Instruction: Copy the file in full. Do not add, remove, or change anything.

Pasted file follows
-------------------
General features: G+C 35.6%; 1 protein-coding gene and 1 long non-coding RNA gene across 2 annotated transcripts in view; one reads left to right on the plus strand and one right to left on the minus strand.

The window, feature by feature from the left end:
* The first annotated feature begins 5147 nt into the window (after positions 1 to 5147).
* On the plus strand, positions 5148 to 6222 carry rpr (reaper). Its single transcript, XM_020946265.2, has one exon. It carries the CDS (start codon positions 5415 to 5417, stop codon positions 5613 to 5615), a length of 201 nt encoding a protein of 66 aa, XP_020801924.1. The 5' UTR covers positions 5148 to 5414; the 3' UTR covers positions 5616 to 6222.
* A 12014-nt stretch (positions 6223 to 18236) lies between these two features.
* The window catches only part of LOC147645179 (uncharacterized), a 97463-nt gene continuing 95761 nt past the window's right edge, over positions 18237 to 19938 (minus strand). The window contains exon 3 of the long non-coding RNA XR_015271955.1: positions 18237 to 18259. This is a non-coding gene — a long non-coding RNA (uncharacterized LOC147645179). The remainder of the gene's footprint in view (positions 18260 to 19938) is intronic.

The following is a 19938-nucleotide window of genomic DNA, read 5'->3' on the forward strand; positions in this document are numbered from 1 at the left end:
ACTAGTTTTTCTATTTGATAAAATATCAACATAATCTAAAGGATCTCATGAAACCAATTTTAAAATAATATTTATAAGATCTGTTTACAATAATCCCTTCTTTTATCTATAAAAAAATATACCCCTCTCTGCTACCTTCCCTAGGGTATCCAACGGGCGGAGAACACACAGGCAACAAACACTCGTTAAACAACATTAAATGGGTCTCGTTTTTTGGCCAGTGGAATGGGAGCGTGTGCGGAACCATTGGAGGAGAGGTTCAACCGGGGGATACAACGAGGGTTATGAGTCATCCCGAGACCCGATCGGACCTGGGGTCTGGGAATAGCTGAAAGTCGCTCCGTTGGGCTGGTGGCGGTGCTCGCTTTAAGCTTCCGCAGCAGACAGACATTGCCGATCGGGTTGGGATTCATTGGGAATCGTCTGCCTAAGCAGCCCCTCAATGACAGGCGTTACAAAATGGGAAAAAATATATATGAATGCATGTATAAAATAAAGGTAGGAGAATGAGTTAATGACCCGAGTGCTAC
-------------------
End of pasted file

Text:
General features: G+C 35.6%; 1 protein-coding gene and 1 long non-coding RNA gene across 2 annotated transcripts in view; one reads left to right on the plus strand and one right to left on the minus strand.

The window, feature by feature from the left end:
* The first annotated feature begins 5147 nt into the window (after positions 1 to 5147).
* On the plus strand, positions 5148 to 6222 carry rpr (reaper). Its single transcript, XM_020946265.2, has one exon. It carries the CDS (start codon positions 5415 to 5417, stop codon positions 5613 to 5615), a length of 201 nt encoding a protein of 66 aa, XP_020801924.1. The 5' UTR covers positions 5148 to 5414; the 3' UTR covers positions 5616 to 6222.
* A 12014-nt stretch (positions 6223 to 18236) lies between these two features.
* The window catches only part of LOC147645179 (uncharacterized), a 97463-nt gene continuing 95761 nt past the window's right edge, over positions 18237 to 19938 (minus strand). The window contains exon 3 of the long non-coding RNA XR_015271955.1: positions 18237 to 18259. This is a non-coding gene — a long non-coding RNA (uncharacterized LOC147645179). The remainder of the gene's footprint in view (positions 18260 to 19938) is intronic.

The following is a 19938-nucleotide window of genomic DNA, read 5'->3' on the forward strand; positions in this document are numbered from 1 at the left end:
ACTAGTTTTTCTATTTGATAAAATATCAACATAATCTAAAGGATCTCATGAAACCAATTTTAAAATAATATTTATAAGATCTGTTTACAATAATCCCTTCTTTTATCTATAAAAAAATATACCCCTCTCTGCTACCTTCCCTAGGGTATCCAACGGGCGGAGAACACACAGGCAACAAACACTCGTTAAACAACATTAAATGGGTCTCGTTTTTTGGCCAGTGGAATGGGAGCGTGTGCGGAACCATTGGAGGAGAGGTTCAACCGGGGGATACAACGAGGGTTATGAGTCATCCCGAGACCCGATCGGACCTGGGGTCTGGGAATAGCTGAAAGTCGCTCCGTTGGGCTGGTGGCGGTGCTCGCTTTAAGCTTCCGCAGCAGACAGACATTGCCGATCGGGTTGGGATTCATTGGGAATCGTCTGCCTAAGCAGCCCCTCAATGACAGGCGTTACAAAATGGGAAAAAATATATATGAATGCATGTATAAAATAAAGGTAGGAGAATGAGTTAATGACCCGAGTGCTAC